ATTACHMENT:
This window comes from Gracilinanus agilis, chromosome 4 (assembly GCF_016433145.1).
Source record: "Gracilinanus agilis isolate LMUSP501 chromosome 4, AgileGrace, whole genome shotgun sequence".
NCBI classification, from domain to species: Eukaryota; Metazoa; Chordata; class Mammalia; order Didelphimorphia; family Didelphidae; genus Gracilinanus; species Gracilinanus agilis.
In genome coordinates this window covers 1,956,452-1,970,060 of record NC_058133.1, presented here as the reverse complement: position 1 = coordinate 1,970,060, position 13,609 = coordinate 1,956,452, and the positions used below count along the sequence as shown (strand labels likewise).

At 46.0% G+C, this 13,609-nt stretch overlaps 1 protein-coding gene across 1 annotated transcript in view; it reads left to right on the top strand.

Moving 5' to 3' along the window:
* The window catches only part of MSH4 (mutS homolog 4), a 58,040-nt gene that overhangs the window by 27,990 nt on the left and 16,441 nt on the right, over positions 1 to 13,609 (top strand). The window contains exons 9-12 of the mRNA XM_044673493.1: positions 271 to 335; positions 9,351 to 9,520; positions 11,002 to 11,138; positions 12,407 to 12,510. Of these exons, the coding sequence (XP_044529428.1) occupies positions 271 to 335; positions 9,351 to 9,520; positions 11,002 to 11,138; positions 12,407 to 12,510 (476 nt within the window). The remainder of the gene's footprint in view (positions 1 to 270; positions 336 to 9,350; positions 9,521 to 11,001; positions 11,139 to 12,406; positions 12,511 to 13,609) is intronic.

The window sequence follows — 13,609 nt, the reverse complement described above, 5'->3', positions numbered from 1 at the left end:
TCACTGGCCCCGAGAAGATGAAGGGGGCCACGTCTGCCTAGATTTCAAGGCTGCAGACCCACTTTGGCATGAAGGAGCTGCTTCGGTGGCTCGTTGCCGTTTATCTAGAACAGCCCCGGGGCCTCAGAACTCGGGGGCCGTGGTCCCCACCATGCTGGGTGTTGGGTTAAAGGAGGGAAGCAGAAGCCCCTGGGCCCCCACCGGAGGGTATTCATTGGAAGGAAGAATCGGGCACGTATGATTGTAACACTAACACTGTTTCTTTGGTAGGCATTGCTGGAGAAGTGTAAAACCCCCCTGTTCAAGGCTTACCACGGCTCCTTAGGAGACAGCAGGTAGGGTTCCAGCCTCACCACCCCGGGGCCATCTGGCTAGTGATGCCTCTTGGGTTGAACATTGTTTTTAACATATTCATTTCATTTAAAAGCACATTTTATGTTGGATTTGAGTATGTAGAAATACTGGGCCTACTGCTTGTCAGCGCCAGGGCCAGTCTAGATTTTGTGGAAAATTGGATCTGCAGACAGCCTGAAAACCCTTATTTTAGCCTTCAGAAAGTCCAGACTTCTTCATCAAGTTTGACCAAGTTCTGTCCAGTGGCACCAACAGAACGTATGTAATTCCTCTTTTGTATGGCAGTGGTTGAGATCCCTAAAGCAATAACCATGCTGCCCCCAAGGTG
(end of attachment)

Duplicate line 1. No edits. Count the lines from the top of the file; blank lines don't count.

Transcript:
This window comes from Gracilinanus agilis, chromosome 4 (assembly GCF_016433145.1).